By the third week of the Animal Sanctuary Compassion Tour we had traveled nearly 5,000 kilometers. It seemed like for most of our journey across Canada we had been followed by overcast skies, colder-than-average temperatures and more precipitation than either of us had planned for when we committed to living the #vanlife.
Arriving in Aldergrove, British Columbia to warm and sunny skies felt like nothing short of a miracle.
Our last sanctuary stop on Canadian soil was Happy Herd Farm Sanctuary and we were most certainly happy to be there!
Happy Herd Farm Sanctuary sits on four beautiful acres in the Fraser Valley. We were meant to meet Diane Marsh, one of the co-founders, upon arrival but Diane got called away to tend to an animal in need. She volunteers with Critter Care Wildlife Society who called her in a panic to see if she could help an injured skunk out of town.
Happy Herd is fortunate to have the dedicated support of regular volunteers and we were fortunate that Christina, one of the volunteers who helps out on the farm every week with her husband Paul, was there to step in and show us around.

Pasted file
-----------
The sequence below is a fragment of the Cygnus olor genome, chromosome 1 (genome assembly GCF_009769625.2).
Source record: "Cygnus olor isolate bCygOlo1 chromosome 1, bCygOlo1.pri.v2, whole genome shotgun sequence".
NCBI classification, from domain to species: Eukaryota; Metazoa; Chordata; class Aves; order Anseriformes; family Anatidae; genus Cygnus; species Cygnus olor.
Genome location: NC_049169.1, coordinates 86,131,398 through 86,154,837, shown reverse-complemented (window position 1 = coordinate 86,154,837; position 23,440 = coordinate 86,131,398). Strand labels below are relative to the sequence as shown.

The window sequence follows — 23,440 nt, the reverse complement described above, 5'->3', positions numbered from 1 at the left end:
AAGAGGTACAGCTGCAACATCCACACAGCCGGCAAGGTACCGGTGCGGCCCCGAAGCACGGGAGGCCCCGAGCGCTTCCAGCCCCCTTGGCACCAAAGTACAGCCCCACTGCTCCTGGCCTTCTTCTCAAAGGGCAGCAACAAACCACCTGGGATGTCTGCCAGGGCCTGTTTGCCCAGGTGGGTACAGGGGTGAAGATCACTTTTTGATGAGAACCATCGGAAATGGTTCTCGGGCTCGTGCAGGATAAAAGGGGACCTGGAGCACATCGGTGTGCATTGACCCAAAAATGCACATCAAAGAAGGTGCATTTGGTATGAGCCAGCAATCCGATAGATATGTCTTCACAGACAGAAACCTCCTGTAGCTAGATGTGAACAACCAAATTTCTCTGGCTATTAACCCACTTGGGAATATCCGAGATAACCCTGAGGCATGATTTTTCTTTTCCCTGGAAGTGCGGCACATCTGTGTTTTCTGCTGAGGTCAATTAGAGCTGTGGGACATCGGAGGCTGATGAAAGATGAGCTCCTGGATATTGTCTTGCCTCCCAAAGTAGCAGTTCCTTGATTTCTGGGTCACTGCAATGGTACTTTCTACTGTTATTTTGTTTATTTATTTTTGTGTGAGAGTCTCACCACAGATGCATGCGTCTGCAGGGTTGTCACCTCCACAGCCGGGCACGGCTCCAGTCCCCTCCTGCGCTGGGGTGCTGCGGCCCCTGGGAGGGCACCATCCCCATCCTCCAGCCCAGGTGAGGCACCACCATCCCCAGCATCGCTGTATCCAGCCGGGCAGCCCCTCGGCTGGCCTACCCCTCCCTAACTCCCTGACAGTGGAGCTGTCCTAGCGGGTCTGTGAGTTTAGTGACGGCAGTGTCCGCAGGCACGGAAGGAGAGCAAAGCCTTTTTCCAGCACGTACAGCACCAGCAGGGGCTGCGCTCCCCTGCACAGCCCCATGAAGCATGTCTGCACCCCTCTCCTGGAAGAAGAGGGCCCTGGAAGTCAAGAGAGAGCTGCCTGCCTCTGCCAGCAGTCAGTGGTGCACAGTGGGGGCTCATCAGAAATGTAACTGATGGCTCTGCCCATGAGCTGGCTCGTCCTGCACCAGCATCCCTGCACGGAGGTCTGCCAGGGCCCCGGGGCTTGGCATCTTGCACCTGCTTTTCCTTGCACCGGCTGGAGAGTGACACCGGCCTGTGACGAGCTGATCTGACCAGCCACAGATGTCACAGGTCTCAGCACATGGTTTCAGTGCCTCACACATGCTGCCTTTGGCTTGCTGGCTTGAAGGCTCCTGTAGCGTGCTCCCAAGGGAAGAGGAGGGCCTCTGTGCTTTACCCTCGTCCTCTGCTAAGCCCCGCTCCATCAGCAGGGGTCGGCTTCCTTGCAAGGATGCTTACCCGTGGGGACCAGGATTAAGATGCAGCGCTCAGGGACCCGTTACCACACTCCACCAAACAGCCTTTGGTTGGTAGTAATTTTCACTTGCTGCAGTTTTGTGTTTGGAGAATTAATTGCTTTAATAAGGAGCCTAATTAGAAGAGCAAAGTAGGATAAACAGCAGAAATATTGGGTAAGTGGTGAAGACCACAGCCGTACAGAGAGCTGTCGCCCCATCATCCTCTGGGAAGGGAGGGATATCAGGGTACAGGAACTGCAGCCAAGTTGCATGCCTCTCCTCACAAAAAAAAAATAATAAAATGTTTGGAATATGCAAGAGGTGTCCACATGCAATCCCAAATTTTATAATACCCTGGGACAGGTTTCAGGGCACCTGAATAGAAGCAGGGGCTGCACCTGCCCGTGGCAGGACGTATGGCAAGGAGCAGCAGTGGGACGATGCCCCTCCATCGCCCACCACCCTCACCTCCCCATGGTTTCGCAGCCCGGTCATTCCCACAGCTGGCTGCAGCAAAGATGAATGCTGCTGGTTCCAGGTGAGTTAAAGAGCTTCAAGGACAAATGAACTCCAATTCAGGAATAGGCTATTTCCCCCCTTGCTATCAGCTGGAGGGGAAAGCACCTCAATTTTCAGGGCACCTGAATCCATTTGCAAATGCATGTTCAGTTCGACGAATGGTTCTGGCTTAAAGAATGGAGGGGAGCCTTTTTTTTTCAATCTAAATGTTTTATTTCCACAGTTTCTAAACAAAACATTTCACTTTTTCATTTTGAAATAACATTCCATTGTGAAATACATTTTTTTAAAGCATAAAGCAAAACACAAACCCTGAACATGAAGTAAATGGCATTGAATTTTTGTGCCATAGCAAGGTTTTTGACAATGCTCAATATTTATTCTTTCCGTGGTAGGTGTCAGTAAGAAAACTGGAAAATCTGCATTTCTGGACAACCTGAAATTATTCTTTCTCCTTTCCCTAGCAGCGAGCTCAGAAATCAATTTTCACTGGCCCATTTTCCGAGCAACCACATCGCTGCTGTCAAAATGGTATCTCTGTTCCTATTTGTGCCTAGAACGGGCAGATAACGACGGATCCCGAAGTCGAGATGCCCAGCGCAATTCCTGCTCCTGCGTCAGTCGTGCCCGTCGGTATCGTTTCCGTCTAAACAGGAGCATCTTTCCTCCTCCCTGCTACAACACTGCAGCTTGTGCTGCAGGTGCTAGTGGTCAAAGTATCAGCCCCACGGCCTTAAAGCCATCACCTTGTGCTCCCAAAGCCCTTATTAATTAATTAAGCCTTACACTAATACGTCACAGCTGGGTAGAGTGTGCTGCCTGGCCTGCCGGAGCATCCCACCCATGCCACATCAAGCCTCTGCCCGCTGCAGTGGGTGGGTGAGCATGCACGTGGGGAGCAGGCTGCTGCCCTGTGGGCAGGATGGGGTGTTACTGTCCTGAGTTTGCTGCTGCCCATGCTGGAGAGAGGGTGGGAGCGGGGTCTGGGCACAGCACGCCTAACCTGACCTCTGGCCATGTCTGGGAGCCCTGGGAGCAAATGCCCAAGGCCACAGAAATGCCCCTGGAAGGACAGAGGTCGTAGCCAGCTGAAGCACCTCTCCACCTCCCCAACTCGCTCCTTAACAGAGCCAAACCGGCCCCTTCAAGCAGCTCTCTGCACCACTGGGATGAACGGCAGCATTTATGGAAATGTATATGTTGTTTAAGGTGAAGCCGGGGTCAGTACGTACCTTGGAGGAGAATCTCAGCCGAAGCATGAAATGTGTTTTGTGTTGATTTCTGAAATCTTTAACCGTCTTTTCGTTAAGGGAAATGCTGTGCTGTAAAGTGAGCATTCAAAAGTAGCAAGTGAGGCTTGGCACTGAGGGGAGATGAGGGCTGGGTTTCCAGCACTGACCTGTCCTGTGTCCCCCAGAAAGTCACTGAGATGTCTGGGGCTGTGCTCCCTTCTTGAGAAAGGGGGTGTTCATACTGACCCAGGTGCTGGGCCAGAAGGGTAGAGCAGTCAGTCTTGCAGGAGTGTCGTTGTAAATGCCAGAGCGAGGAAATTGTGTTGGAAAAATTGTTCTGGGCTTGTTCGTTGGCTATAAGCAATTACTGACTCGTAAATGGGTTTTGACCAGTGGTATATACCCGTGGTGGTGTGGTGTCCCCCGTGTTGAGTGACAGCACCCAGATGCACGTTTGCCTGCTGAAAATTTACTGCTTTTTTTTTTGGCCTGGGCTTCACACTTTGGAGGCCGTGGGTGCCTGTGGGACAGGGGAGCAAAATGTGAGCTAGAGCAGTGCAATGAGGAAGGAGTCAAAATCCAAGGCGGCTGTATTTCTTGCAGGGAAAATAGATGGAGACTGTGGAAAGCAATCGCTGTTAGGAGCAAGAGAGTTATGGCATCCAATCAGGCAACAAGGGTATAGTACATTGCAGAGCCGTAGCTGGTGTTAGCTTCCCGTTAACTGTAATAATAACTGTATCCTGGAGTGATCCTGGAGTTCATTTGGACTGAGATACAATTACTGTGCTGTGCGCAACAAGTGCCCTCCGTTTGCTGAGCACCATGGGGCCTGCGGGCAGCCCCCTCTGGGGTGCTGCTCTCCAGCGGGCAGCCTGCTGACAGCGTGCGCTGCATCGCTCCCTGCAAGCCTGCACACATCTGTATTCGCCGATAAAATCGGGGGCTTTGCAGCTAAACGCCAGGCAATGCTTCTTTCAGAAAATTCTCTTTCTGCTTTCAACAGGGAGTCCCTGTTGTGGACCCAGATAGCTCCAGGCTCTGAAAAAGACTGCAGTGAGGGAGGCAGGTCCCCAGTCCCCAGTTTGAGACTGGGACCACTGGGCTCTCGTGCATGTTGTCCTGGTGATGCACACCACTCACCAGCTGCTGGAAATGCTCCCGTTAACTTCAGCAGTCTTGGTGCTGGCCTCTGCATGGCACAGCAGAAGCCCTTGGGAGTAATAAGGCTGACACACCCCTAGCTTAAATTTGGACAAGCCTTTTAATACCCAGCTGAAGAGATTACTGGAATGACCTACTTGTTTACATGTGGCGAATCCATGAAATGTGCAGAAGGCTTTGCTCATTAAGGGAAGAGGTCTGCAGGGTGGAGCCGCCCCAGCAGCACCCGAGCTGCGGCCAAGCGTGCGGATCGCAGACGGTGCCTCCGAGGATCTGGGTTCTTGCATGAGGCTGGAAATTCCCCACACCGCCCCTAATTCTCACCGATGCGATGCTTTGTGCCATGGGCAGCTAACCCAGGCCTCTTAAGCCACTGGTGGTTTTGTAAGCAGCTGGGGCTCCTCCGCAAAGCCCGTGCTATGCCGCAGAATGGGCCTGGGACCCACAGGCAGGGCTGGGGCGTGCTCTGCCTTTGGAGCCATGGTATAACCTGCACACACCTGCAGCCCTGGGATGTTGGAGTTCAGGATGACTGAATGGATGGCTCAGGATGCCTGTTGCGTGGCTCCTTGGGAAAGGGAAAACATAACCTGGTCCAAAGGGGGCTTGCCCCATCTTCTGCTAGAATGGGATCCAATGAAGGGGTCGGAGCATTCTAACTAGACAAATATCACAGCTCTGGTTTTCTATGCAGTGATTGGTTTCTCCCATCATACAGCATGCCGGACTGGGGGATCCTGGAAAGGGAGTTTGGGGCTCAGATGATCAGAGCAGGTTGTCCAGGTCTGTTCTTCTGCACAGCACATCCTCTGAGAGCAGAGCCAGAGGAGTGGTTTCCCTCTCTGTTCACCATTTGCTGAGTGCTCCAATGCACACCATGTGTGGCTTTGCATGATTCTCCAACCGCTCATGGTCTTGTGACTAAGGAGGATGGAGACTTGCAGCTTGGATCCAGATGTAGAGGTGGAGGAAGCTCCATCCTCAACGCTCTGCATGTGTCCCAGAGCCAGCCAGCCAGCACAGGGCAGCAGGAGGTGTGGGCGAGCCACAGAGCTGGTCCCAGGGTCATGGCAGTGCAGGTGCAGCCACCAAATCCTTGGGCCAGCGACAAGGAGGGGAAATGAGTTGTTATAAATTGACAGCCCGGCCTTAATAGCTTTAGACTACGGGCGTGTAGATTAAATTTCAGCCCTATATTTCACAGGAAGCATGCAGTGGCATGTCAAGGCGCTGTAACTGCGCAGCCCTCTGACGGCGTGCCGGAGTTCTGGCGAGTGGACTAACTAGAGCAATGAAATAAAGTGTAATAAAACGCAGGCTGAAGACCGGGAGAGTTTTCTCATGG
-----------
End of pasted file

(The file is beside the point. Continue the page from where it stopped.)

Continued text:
Happy Herd specializes in taking in farm animals from slaughter and situations of abuse or neglect. For most of the residents, Happy Herd becomes their forever home. Christina takes us through the different pastures, simultaneously introducing us to the animals as she doles out fresh fruit treats to them.
We’re followed by “the supervisors,” three turkeys named Mo, Larry and Leonard, who keep a close watch on our movements.
Including ducks and chickens, the Happy Herd is home to nearly 80 animals. Many of the animals roam together during the day but have their own sleeping quarters at night.
As we enter the first pasture, we’re greeted by a sheep named Karma, and two goats named Rusty and Abigail. Abigail arrived at Happy Herd after a SPCA intervention on an abandoned farm. The older girl was so malnourished that she only had four teeth left and her horn had snapped off at the vet’s tender touch. She was covered in lice, was suffering from infections and was easily spooked by other animals. After some tender care and patience, she now happily roams with the rest of the herd!
We spend some time with goats Farley, Finn and Mowatt before Diane returns from her rescue mission. Unfortunately, the skunk was too far gone to be saved but Diane was there in its final moments. “I like to be there to hold their paw when they pass,” she says.
Last summer, another SPCA intervention at a foster home (of all places) led to a pair of potbelly pigs arriving at Happy Herd. As it turned out, one of the pigs was pregnant and shortly after her arrival she gave birth to a litter. All piglets were healthy except one, Garth, who was about ⅓ the size of his siblings and barely alive. He grew strong and healthy after receiving ‘round the clock intensive care but when he was reintroduced to his family, they rejected him. Thankfully, Garth seems to have found a friend in Baby, one of the softest, most beautiful donkeys we have ever met. She may also be the sweetest.